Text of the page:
Depending on the MBA program you choose, it requires from two to six years of work experience for admission. If you are a recent graduate, most experts will recommend you to wait for a year or two until you’ve got something to highlight in your application.Does it mean you can’t apply if your work experience is less than two years?
Nowise. In fact, some studies suggest that the decision to wait might cost you about $112,466 of income by age 30. It’s not a flag for you to care less about work experience and apply to business schools rather sooner than later. But if you are younger compared to those with more years in the working world, you will have to take the best shot to stand out.
To become a competitive applicant, concentrate on your achievements rather than years spent at work. The committee wants to see what you have accomplished, how you have progressed, whether you’ve got promotion, and if you have made a leadership responsibility compared to your peers. “While quality is more important than quantity, that shouldn’t suggest that quantity is a non-issue,”says Linda Abraham, CEO and founder of Accepted. The expert in the leading MBA admissions consultancy, she suggests those with a below average work experience prove five factors in their MBA application essays.
- Maturity. Showcase the ability to analyze actions, learn from failures, and grow as an individual. Focus on your recent accomplishments, but don’t mention those from high school years because they won’t make you sound mature. Start with those from the beginning of your undergraduate studies.
- Practical reasons for applying.Explain how the timing of your application relates to your work experience and future goals. Make sure you have a career plan, as well as clear goals to prove why you need to enter the business school now as opposed to later.
- Leadership.Use whatever experiences you have: internships, part-time work, social activities in college, etc. They display your potential for personal growth.
- Professional growth. Highlight your work experience as proving of your clear vision for the future and understanding your short- and long-term goals. Prove confidence that you will stick to the chosen career path.
- Ability to contribute to the chosen program. Convince the committee of your capability to make a valuable contribution to the school. To impress the committee with your work experience, highlight its unconventionality. While most MBA applicants focus on whether their backgrounds fit the school, you can compensate the lack of your working years by their diversity.
Working in nontraditional fields would be a plus.
Back in 2011, Jay Bhatti claimed that “the more unique your work experience, the better shot you have of getting accepted.” In 2016, such a recommendation is yet up-to-date. You are welcome to become a chief listening officer, essay writer for students, food stylist, governmental volunteer , crossword puzzle writer, or even a luxury bed tester ! But whatever your profession, highlight that you were among the top professionals in it.
Prove it with your MBA essay, resume, and recommendations. Whether your work experience is two or six years, make sure it fits with your story. Your application tells the committee why you want to enter this particular school and why you need the MBA from them. If your story doesn’t fit with your work experience, how would they accept you? It’s not about a lack of working years anymore but frequent job switching. How to highlight your work experience and make it fit with your story if you had too many jobs and left them often? Such a frequent job habit won’t stay unnoticed by the MBA admission committee, and it’s challenging to convince them that you had valid reasons for doing so. According to Linda Abraham, valid reasons for switching jobs are:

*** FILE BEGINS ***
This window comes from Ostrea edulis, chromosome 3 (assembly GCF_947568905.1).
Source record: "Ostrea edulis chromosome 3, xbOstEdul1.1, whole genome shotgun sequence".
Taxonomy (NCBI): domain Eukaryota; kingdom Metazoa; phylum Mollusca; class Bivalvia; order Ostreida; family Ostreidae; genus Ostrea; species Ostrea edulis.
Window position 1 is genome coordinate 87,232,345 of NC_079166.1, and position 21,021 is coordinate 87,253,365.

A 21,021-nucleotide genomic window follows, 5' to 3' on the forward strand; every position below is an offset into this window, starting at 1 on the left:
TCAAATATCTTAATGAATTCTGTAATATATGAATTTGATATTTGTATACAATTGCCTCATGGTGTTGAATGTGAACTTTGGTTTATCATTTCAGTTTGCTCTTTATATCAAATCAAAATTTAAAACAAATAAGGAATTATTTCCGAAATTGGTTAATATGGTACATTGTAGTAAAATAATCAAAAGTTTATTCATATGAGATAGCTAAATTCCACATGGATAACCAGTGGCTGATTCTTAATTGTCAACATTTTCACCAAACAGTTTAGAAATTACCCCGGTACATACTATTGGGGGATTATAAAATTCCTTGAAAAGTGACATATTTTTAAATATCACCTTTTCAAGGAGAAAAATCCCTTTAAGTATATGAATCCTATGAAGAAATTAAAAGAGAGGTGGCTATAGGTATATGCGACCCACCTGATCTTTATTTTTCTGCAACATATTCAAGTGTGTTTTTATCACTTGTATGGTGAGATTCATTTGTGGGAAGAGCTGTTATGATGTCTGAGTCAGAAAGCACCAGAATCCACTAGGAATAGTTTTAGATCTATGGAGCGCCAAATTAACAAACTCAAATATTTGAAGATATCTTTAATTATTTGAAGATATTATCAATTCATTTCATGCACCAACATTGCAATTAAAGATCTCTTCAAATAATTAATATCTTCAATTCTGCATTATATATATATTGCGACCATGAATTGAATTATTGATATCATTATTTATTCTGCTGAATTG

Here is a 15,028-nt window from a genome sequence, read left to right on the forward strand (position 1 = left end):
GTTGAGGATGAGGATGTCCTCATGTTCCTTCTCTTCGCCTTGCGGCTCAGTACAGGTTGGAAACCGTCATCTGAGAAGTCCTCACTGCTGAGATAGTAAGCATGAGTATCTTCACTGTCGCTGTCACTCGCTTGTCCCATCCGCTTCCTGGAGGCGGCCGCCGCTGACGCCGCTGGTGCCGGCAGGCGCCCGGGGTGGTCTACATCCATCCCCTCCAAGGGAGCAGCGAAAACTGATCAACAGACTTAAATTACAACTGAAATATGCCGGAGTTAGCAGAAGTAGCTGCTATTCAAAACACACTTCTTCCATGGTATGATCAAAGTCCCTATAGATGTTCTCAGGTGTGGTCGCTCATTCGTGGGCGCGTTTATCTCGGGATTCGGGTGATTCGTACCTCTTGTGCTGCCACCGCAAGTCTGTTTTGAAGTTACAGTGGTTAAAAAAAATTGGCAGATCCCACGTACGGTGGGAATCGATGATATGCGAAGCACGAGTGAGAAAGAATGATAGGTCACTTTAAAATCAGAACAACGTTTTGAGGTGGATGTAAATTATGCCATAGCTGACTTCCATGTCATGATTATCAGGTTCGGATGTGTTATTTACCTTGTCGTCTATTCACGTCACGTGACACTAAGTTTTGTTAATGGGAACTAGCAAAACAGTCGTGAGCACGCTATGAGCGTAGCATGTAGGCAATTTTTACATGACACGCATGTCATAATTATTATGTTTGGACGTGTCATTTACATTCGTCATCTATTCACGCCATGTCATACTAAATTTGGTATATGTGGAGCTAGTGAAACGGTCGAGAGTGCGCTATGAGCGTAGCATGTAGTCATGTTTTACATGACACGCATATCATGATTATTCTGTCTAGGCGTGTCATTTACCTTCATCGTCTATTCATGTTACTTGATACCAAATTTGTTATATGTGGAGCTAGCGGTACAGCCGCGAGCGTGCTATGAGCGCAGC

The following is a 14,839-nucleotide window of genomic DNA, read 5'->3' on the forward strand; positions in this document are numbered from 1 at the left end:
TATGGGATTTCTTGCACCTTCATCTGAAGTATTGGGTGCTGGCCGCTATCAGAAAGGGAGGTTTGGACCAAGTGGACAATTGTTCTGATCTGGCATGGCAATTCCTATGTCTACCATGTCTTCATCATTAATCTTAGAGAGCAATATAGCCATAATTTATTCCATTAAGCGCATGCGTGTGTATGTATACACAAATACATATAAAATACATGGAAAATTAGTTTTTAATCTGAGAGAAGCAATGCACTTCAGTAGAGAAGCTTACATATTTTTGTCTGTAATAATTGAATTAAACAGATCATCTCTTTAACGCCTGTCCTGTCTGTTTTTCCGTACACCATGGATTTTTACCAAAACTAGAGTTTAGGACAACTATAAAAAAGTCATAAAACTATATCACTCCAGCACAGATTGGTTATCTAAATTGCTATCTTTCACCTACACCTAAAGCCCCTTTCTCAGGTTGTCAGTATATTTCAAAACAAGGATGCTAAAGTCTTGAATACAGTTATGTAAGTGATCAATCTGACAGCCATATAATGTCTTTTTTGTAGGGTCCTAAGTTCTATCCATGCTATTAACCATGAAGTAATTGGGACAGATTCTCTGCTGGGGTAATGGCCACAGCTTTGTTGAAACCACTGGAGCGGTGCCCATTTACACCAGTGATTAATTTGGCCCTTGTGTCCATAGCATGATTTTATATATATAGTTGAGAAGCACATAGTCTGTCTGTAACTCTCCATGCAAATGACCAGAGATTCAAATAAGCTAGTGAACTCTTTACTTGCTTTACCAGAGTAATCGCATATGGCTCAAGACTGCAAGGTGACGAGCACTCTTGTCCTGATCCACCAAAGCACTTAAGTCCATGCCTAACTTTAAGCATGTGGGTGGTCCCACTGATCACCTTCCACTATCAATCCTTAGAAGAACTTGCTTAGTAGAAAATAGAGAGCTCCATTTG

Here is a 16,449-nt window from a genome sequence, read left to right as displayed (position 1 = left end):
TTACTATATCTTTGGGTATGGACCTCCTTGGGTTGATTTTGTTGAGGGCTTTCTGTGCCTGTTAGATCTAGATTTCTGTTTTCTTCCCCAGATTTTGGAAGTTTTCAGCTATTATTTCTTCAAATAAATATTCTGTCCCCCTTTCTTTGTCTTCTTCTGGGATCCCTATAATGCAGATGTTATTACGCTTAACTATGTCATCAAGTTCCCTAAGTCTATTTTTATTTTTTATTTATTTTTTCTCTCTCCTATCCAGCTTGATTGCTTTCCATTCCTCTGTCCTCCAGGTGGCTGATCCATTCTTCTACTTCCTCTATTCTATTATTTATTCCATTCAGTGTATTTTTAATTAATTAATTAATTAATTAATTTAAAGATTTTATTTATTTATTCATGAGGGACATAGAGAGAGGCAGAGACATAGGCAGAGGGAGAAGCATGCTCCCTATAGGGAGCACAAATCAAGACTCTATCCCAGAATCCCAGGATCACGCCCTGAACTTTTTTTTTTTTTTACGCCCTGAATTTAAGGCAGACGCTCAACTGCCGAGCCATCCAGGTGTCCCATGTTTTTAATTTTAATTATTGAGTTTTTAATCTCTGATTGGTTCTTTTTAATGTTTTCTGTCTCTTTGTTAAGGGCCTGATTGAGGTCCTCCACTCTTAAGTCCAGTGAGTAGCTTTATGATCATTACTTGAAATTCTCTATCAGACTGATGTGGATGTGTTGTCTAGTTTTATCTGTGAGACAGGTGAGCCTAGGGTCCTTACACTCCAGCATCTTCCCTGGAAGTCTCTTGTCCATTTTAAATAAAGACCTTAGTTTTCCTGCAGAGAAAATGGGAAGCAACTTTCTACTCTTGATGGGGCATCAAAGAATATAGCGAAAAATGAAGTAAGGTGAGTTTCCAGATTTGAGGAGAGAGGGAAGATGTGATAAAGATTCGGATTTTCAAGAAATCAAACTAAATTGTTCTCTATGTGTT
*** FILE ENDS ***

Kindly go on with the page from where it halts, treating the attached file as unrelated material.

- You moved.
- You’ve got a promotion.
- You’ve changed your working schedule.
Also, compelling reasons to switch jobs might be a bad economy or troubles with finding a good match. But be careful, presenting these cases to the committee. To appear hard-working rather than too picky, explain how that job wasn’t challenging enough or they laid you off. Just make sure your job switching doesn’t look like a lack of commitment.
One more thing that will help to highlight your work experience is reference letters, aka recommendations. Resist the temptation to get recommendations from people who, you believe, would impress the committee but haven’t worked with you directly. All those reference letters from CEOs and senators are vague, and they won’t provide the MBA commission with any insightful information about your work experience. Unless you worked with those world leaders, a better idea would be to get a reference from someone who knows about your accomplishments firsthand.
A sign of good manners would be asking for a reference in person. Write notes for those recommending on things you want them to include in reference letters. It would simplify their work, help to avoid misunderstandings, and let you realize they’ve mentioned your working on specific projects.
Work experience is one of the trickiest aspects to highlight when applying to business schools. Show your benefit, make sure it fits with your story, prove your leadership and responsibility, as well as ability to contribute something to your chosen MBA program, don’t forget about clear goals and professional growth – and you will be a competitive applicant with big prospects of success.
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